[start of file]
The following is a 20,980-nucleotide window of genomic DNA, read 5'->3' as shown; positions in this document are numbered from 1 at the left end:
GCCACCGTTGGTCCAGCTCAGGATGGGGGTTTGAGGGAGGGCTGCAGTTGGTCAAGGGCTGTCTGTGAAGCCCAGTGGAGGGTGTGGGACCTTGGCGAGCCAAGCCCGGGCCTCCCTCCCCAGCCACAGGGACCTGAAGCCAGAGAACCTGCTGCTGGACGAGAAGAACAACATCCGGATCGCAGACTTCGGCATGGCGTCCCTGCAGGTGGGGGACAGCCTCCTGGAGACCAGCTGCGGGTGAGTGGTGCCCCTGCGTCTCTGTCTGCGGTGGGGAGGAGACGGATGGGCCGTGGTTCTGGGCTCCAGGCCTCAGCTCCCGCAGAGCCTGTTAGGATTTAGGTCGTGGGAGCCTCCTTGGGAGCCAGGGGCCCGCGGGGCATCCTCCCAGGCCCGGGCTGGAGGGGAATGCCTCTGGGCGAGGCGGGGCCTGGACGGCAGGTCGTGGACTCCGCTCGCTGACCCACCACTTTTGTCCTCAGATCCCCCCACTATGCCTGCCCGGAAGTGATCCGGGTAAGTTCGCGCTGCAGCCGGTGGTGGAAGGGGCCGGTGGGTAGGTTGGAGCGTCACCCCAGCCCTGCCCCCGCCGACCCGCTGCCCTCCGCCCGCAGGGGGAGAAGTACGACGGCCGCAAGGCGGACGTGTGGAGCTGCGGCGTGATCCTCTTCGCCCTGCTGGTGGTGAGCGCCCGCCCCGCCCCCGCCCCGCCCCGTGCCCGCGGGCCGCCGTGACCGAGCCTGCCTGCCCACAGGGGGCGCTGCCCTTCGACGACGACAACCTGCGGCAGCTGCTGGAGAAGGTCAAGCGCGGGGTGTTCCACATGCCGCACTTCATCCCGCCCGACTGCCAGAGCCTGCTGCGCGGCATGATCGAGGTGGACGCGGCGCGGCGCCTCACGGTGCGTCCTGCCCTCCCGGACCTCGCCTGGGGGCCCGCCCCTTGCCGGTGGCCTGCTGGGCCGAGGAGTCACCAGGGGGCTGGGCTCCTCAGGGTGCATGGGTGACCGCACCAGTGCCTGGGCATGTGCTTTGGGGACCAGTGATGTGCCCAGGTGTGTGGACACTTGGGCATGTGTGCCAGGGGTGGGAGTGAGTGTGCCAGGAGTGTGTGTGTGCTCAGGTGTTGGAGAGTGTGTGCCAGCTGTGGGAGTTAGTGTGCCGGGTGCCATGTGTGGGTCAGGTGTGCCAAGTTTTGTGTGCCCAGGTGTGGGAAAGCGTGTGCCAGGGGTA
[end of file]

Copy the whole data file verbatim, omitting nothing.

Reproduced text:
The following is a 20,980-nucleotide window of genomic DNA, read 5'->3' as shown; positions in this document are numbered from 1 at the left end:
GCCACCGTTGGTCCAGCTCAGGATGGGGGTTTGAGGGAGGGCTGCAGTTGGTCAAGGGCTGTCTGTGAAGCCCAGTGGAGGGTGTGGGACCTTGGCGAGCCAAGCCCGGGCCTCCCTCCCCAGCCACAGGGACCTGAAGCCAGAGAACCTGCTGCTGGACGAGAAGAACAACATCCGGATCGCAGACTTCGGCATGGCGTCCCTGCAGGTGGGGGACAGCCTCCTGGAGACCAGCTGCGGGTGAGTGGTGCCCCTGCGTCTCTGTCTGCGGTGGGGAGGAGACGGATGGGCCGTGGTTCTGGGCTCCAGGCCTCAGCTCCCGCAGAGCCTGTTAGGATTTAGGTCGTGGGAGCCTCCTTGGGAGCCAGGGGCCCGCGGGGCATCCTCCCAGGCCCGGGCTGGAGGGGAATGCCTCTGGGCGAGGCGGGGCCTGGACGGCAGGTCGTGGACTCCGCTCGCTGACCCACCACTTTTGTCCTCAGATCCCCCCACTATGCCTGCCCGGAAGTGATCCGGGTAAGTTCGCGCTGCAGCCGGTGGTGGAAGGGGCCGGTGGGTAGGTTGGAGCGTCACCCCAGCCCTGCCCCCGCCGACCCGCTGCCCTCCGCCCGCAGGGGGAGAAGTACGACGGCCGCAAGGCGGACGTGTGGAGCTGCGGCGTGATCCTCTTCGCCCTGCTGGTGGTGAGCGCCCGCCCCGCCCCCGCCCCGCCCCGTGCCCGCGGGCCGCCGTGACCGAGCCTGCCTGCCCACAGGGGGCGCTGCCCTTCGACGACGACAACCTGCGGCAGCTGCTGGAGAAGGTCAAGCGCGGGGTGTTCCACATGCCGCACTTCATCCCGCCCGACTGCCAGAGCCTGCTGCGCGGCATGATCGAGGTGGACGCGGCGCGGCGCCTCACGGTGCGTCCTGCCCTCCCGGACCTCGCCTGGGGGCCCGCCCCTTGCCGGTGGCCTGCTGGGCCGAGGAGTCACCAGGGGGCTGGGCTCCTCAGGGTGCATGGGTGACCGCACCAGTGCCTGGGCATGTGCTTTGGGGACCAGTGATGTGCCCAGGTGTGTGGACACTTGGGCATGTGTGCCAGGGGTGGGAGTGAGTGTGCCAGGAGTGTGTGTGTGCTCAGGTGTTGGAGAGTGTGTGCCAGCTGTGGGAGTTAGTGTGCCGGGTGCCATGTGTGGGTCAGGTGTGCCAAGTTTTGTGTGCCCAGGTGTGGGAAAGCGTGTGCCAGGGGTA